470555 Metal Distribution after Drying of Supported Catalysts with High Metal Loadings
It is generally believed that the metal profile is controlled by the conditions that are applied during impregnation, however experiments have shown that drying can also significantly impact the metal distribution within the support. Therefore, to achieve a desired metal profile we need to understand both impregnation and drying. Controlling the impregnation and drying conditions can enhance catalyst performance, and minimize the production of useless batches that have to be disposed, or recycled.
In this work we have investigated the metal distribution during the high concentration impregnation and subsequent drying of supported catalysts. Previous work found that high concentration impregnation (3-4 molar) and drying of Ni/Alumina catalysts yield a uniform metal distribution. At intermediate concentrations (~1 molar), the Ni\Alumina catalysts yielded egg-shell profiles. Theoretical models to simulate the impregnation and drying processes of Ni/Alumina had been previously developed. By not taking into account the crystallization process at higher concentrations, the drying simulation was able to obtain uniform metal distributions. Essentially, the simulation assumes that the metal remains molten throughout the drying process and that solidification during cooling does not affect the metal distribution post-drying. Good comparisons between the simulation and experimental results were obtained for Ni/Alumina. However, experimental results also yielded uniform metal distributions when drying was performed below the melting point of the metal salt when crystallization effects during drying should have been significant.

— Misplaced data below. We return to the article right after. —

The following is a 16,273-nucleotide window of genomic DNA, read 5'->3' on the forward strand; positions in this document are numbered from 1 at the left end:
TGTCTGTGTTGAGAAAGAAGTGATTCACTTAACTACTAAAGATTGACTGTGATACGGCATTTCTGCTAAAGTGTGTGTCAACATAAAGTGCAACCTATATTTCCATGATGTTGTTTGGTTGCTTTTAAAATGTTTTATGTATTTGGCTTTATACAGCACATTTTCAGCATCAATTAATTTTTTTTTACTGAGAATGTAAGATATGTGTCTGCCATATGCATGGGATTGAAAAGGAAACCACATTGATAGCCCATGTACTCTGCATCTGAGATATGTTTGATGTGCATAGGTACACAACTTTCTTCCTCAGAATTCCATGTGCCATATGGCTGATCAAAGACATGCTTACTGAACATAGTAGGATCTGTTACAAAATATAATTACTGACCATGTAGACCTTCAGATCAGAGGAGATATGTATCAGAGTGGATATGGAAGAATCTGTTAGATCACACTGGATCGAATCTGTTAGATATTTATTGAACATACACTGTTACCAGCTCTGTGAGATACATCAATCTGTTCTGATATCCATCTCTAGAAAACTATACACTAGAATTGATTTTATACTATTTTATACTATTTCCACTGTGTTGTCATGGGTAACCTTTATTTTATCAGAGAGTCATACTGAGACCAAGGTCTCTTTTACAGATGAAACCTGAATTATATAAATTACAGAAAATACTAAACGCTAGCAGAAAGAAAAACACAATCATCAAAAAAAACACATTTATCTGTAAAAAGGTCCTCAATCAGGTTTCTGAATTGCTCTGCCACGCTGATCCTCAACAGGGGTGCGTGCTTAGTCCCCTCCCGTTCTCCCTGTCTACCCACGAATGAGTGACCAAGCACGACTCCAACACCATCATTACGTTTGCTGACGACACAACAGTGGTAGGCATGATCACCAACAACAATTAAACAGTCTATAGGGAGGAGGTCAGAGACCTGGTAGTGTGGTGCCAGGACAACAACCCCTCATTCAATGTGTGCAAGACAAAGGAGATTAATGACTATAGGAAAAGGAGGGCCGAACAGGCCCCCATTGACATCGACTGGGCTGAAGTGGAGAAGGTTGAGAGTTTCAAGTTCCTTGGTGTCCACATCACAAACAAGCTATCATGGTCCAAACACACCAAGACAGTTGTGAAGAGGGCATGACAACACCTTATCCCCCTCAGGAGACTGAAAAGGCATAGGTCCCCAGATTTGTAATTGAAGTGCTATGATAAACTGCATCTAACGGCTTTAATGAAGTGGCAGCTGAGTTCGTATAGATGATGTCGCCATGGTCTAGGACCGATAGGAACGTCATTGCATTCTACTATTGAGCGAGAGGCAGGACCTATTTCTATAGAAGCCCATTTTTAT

Mechanisms for the uniform metal distributions were investigated, including metal salt melting point depression due to the microporous support structure and pore blockage. However, we propose deliquescence as novel mechanism for the uniform metal distributions. We hypothesize that deliquescence, or the tendency of a crystalline solid to become a liquid, occurs at all drying temperatures due to the high relative humidity within the pore structures, allowing the metal salt to remain in a liquid state as if it was molten. Metal salts with lower solubility do not deliquesce as readily and were found to not yield uniform metal profiles at higher concentrations.
Our experiments have allowed us to better understand the fundamental mechanisms that occur during drying, and to develop a strategy that can generate desired metal profiles. Although the results presented are based on a particular metal/support system, they serve to provide physical insight into the fundamentals of the drying processes.
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